The Price of Shipping Is Collapsing

A recurring theme of mine is that one cannot understand the world in terms of the linear Quantity Theory of Money. Let’s look at the cost of shipping.

The money supply has certainly been expanding since 2008. And yet the price of shipping has almost completely collapsed. From a high over 11,000 it’s now down to 755. This is a drop of almost 94%.

The Baltic Dry Index is a dollar price of moving the major materials by sea. The chart shows from just before the acute phase of the crisis to today, July 16, 2014.

BDI

I like to look at the Baltic Dry because, unlike commodities, there is no way to speculate on it and hence drive up the price. (If readers are aware of some sort of futures market or other way for speculators to use credit to bid up prices, then I encourage them to please contact me.)

Neither the money supply nor supply and demand adequately explains this collapse. Supply and demand may be a tempting model, but it raises more questions than it answers. Is it falling demand or rising supply? Why would supply rise so much? Why would demand collapse? Could both be occurring at the same time, and if so are the business managers and their bankers that blind?

The Austrian Business Cycle Theory is a much better way of thinking about this.

Ultimately, this graph tells a story of credit expansion and credit contraction. During the expansion there was lots of demand for shipping. Naturally this led to malinvestment in ships. During the contraction, the ships aren’t needed but they cannot be unmade. More importantly, the money borrowed to finance them cannot be unborrowed.

Why was there so much malinvestment? The rate of interest has been falling during this time (and much longer). The lower the rate, the more attractive it is to borrow to buy a capital good, such as a bigger ship. On this graph, the interest rate on the 10-year US Treasury bond is added. The correlation isn’t perfect by any means, but there is something here.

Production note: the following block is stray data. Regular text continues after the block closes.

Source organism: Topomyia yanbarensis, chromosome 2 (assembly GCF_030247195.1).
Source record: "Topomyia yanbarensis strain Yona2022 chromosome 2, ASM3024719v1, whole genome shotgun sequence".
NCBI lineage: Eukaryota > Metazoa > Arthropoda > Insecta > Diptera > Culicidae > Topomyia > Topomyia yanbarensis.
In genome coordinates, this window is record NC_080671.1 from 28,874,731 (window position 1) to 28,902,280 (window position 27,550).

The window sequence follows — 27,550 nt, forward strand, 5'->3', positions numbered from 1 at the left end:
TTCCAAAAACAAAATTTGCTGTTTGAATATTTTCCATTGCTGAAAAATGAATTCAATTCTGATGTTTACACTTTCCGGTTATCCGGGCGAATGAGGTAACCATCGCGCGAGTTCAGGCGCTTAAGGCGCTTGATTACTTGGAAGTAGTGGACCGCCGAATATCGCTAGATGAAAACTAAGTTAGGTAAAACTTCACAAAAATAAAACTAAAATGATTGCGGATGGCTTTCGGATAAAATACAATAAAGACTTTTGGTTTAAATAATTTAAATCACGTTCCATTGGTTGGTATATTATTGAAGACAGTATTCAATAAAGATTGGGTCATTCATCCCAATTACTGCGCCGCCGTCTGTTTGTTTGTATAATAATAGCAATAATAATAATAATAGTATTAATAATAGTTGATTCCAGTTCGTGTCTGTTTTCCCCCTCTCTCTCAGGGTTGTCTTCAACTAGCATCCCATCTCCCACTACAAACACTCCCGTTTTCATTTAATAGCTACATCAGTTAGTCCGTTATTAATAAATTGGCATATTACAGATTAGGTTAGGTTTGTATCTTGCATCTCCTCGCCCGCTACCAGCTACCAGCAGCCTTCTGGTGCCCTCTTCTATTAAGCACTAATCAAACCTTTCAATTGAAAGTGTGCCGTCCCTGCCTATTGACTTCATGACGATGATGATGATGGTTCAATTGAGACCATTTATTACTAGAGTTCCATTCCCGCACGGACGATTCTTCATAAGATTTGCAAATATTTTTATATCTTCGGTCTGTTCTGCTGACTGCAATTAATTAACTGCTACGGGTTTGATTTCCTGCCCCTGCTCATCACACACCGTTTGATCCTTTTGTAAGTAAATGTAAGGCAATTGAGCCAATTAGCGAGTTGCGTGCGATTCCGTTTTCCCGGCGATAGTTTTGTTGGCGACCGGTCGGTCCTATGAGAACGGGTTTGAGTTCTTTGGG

BDIUST10

It is important to realize that a company that borrows to malinvest sees a profit at the time. That’s what so deadly about central planning of money and credit. The central planners push down the interest rate, and this sends a false signal. The shipping companies and financing companies calculate the profit in building new ships. They are neither stupid nor incompetent.

They may not lose money at all. The losses may go to some existing shippers, particularly those who previously built ships, with money borrowed at higher interest rates.

No matter who it is, we can be certain that somewhere in the world, there are debtors being put to the squeeze. And with equal certainty, we can say that their lenders—including banks—have assets on their balance sheet that will need to be written down (or written off).

And when that happens, it adds to the bust. Desperate lenders sell assets onto whatever bid they can find. Asset prices begin to plunge. Arbitrages connect those assets to other assets, not to mention margin calls. Workers lose their jobs, investors lose their money, and businesses close.

The dollar, with its interest rate dictated by the monetary politburo, is destroying people’s lives. One important virtue of the gold standard is that it has a stable interest rate, set by the participants in a free market. It worked and it will work again when we finally reject the regime of irredeemable paper money.

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